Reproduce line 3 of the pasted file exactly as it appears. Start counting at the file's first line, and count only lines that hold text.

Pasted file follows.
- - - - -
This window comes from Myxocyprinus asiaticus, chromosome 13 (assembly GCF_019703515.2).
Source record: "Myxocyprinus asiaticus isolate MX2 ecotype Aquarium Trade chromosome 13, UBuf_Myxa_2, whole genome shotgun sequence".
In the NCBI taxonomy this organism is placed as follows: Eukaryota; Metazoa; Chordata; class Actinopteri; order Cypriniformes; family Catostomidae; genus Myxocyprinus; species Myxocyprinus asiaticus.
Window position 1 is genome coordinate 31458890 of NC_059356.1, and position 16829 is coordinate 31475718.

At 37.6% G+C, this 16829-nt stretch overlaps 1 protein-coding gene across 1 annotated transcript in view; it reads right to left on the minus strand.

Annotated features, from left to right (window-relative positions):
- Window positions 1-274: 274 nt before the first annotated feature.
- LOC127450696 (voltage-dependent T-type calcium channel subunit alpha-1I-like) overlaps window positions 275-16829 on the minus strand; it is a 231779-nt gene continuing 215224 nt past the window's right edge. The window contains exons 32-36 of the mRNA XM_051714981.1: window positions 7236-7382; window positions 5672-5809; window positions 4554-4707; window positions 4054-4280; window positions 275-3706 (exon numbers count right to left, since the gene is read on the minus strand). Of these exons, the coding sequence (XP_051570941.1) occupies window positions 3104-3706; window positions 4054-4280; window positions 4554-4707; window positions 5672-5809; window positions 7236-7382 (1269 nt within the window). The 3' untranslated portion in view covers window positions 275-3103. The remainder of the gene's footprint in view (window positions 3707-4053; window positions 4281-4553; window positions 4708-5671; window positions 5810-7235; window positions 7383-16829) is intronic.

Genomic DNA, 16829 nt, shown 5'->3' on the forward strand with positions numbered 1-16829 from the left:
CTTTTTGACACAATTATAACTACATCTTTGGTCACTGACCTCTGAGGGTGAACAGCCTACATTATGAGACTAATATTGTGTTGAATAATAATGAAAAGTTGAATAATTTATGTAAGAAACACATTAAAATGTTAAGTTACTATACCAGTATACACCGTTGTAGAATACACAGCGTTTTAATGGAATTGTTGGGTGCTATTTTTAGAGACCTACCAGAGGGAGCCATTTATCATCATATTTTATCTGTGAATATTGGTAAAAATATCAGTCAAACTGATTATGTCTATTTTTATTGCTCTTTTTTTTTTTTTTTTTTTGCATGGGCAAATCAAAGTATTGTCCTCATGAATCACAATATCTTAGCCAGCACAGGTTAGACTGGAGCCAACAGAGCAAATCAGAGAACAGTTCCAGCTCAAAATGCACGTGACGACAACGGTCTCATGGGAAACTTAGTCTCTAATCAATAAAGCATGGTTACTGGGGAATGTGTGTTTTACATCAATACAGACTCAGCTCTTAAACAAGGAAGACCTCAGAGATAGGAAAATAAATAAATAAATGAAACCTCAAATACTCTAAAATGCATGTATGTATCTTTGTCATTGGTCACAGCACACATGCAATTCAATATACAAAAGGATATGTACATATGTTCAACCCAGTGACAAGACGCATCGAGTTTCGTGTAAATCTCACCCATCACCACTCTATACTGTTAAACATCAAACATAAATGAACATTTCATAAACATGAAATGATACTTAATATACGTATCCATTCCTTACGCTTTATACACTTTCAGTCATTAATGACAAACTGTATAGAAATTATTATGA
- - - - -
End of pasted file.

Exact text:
In the NCBI taxonomy this organism is placed as follows: Eukaryota; Metazoa; Chordata; class Actinopteri; order Cypriniformes; family Catostomidae; genus Myxocyprinus; species Myxocyprinus asiaticus.